A researcher has been awarded nearly $250,000 from the Health Research Council of New Zealand to investigate sleep and its relationship to the health and wellbeing of older New Zealanders.
Dr Rosie Gibson from Massey University’s Sleep/Wake Research Centre received the grant in the HRC’s latest round of Emerging Researcher First Grants.
Understanding the role of sleep with ageing is becoming increasingly important. Life expectancy is increasing and with it the prevalence of sleep problems, which can negatively impact waking function, physical and mental health, healthcare usage and mortality. However, sleep research and treatment services for older people are limited in New Zealand, compared to younger and less vulnerable populations.
Dr Gibson will lead a team of researchers to investigate sleep and its relationship to the health and wellbeing of older New Zealanders, highlighting both the personal, sociological, and economical impact of sleep problems.
“With advancing age, the prevalence of dementia increases. This can have a significant impact on the health and wellbeing of individuals and their families, as well increasing the burden on the economy, residential and hospitalised care,” she says.
“Sleep problems are among the most disruptive behavioural symptoms of dementia and have been associated with exacerbated waking symptoms, whilst also negatively affecting the sleep and coping ability of informal family carers. This has implications for premature movement into residential or hospitalised care.”
The project will provide the first broad understanding of sleep and its relationship to the health and wellbeing of older New Zealanders. It includes four interlinked studies using mixed research methods and different groups of older people in order to address important gaps in this field over the next three years.
The first phase of the project aims to describe the sleep timing and prevalence of sleep disorders and daytime sleepiness amongst older New Zealanders, and to explore age-related changes in the relationships between sleep problems and health status. This will be achieved through the analysis of New Zealand Health Survey data, as well as focus groups.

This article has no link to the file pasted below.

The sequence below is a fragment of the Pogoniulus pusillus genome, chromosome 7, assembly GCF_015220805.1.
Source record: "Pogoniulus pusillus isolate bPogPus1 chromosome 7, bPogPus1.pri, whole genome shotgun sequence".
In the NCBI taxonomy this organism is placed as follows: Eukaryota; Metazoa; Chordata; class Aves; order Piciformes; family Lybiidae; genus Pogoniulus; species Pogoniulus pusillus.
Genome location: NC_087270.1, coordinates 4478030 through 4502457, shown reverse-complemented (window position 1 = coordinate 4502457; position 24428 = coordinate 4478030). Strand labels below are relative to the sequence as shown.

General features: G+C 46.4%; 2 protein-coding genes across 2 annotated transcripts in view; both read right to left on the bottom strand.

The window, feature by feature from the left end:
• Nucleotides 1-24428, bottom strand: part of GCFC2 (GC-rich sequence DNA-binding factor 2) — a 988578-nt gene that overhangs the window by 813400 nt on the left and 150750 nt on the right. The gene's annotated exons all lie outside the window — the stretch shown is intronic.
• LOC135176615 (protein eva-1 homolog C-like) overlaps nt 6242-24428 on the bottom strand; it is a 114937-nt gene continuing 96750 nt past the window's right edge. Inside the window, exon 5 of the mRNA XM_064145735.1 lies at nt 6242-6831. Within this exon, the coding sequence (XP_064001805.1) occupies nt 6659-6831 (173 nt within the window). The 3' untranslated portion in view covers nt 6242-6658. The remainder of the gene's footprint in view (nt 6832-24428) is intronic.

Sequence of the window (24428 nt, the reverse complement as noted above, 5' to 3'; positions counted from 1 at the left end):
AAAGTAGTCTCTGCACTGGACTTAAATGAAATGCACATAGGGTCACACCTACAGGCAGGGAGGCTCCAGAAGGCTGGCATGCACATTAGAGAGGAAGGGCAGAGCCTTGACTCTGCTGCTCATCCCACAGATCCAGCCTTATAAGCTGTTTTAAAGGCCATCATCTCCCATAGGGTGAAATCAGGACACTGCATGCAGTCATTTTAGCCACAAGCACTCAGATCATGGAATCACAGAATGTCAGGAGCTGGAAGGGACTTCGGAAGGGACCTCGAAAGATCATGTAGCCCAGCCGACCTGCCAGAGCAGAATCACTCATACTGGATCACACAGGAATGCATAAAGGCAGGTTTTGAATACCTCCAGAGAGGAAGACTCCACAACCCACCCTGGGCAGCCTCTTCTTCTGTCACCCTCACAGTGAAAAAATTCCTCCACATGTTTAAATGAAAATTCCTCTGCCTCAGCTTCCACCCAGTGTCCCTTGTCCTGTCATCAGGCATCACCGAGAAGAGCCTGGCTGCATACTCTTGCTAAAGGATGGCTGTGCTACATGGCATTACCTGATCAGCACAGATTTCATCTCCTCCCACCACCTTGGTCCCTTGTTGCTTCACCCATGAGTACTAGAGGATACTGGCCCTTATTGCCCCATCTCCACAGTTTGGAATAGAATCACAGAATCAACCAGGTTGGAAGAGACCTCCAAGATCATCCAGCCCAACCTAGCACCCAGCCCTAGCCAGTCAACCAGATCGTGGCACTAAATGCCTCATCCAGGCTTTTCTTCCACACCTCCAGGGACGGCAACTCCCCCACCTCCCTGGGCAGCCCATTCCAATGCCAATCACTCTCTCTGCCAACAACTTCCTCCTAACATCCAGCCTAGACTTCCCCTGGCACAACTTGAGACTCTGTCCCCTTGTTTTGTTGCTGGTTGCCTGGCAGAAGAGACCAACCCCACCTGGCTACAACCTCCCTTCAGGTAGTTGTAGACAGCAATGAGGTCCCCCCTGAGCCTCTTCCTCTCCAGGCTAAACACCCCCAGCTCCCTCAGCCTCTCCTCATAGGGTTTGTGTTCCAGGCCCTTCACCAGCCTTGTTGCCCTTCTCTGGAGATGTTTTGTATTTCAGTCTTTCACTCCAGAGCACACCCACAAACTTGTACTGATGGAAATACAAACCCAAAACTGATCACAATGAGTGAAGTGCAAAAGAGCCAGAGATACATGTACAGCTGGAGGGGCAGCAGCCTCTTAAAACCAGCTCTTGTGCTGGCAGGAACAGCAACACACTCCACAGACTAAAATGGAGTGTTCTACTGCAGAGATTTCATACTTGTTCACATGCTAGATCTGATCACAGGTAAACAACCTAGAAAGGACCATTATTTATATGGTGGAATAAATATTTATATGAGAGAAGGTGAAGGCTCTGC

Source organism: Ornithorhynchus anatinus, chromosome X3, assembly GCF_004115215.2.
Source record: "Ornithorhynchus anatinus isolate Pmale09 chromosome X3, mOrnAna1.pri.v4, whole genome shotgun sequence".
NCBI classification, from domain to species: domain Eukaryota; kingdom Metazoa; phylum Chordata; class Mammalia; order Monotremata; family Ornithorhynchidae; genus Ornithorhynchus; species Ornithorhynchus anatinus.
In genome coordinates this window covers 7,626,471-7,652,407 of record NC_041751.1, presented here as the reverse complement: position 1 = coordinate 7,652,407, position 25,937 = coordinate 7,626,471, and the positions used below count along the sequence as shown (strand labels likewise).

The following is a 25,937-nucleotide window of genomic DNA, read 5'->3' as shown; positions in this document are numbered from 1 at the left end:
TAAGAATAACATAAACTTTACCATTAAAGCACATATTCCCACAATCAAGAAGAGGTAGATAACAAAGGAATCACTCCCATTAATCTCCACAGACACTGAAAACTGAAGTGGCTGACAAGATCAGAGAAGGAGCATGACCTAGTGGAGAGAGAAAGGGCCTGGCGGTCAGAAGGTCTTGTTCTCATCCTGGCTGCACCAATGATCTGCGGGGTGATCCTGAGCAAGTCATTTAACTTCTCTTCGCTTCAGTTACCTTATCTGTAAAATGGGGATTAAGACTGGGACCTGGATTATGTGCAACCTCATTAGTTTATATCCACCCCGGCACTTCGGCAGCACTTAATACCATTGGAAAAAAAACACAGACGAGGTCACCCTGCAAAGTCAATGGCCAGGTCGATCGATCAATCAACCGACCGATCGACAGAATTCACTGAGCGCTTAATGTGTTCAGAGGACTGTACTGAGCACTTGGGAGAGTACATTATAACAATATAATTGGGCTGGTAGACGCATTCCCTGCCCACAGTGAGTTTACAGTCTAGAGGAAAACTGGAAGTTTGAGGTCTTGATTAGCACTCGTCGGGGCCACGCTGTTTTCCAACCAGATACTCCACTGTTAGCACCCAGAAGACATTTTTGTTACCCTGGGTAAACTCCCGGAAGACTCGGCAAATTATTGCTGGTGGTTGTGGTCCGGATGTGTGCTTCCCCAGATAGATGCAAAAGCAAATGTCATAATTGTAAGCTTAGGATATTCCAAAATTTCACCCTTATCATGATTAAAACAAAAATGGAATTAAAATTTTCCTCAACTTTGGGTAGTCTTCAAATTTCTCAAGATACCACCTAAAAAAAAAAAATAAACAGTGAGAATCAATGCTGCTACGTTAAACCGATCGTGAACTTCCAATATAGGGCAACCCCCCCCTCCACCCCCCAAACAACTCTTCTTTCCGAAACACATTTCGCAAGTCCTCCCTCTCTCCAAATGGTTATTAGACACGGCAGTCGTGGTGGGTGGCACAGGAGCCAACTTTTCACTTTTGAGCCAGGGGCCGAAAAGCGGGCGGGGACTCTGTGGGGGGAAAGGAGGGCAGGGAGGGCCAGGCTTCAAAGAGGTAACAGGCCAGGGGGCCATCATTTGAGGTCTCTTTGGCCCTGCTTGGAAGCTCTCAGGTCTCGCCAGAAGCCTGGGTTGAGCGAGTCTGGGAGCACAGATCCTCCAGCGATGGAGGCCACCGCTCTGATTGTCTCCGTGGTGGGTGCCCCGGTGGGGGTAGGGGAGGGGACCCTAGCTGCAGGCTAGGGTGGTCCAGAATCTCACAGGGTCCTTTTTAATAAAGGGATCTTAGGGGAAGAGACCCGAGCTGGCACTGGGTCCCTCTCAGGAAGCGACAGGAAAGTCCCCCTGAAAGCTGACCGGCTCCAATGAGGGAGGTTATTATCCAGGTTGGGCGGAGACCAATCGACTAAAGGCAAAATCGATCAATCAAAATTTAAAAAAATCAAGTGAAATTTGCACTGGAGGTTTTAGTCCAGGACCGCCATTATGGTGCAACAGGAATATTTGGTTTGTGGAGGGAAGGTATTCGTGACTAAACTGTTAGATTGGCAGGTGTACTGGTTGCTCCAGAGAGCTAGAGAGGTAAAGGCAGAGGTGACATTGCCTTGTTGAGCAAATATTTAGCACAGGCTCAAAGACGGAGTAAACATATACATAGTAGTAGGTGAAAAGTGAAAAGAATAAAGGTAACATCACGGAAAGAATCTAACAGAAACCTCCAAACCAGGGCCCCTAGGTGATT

“Focus groups will be conducted with older Māori and non-Māori to explore cultural and sociological aspects of sleep with ageing, including beliefs and attitudes around sleep problems and their management,” Dr Gibson says.
The second phase of the research aims to explore sleep as a predictor for consideration and admission into aged residential care for people with and without dementia. This will be achieved through large scale analysis of the formal data used for assessment and admission into aged residential care to determine the role of sleep problems in this decision, as well as one-on-one interviews.
“Interviews will be conducted with informal family carers who have recently transitioned their family member with dementia into residential care. These will explore and represent the sleep experiences of families affected by dementia and the changes before, during and after the transition to formal care.”
Dr Gibson’s overarching objective is to develop new knowledge and strategies to contribute to older people being able to live independently and well for longer.
“The study findings will increase the options available to healthcare professionals to support older people to achieve this. This new knowledge will be widely disseminated and offer an empirical basis for designing future research, including a large trial of non-pharmacological interventions for use in home care, translational resources, and informing health management within this rapidly growing population,” she says.
“Sleep problems are a modifiable risk factor associated with poor health. For example, poor sleep has been associated with cognitive impairment, depression, falls, pain, hospital admissions, and mortality. Better understanding and management of sleep problems with ageing, dementia and care provision is important for older New Zealanders as well as the wider community, having cost and capacity implications for the national healthcare system and aged care services.”
Dr Gibson is leading the research projects in collaboration with professionals in sleep science, geriatric, Māori, and public health research:
-Professor Philippa Gander, Sleep/Wake Research Centre, Massey University
-Professor Tony Dowell, Primary Healthcare, University of Otago
-Professor Chris Cunningham, Research Centre for MÄori Health and Development, Massey University
-Professor Matthew Parsons, Professor in Gerontology at Waikato District Health Board and University of Auckland
-Dr John McCarthy, Ministry of Health.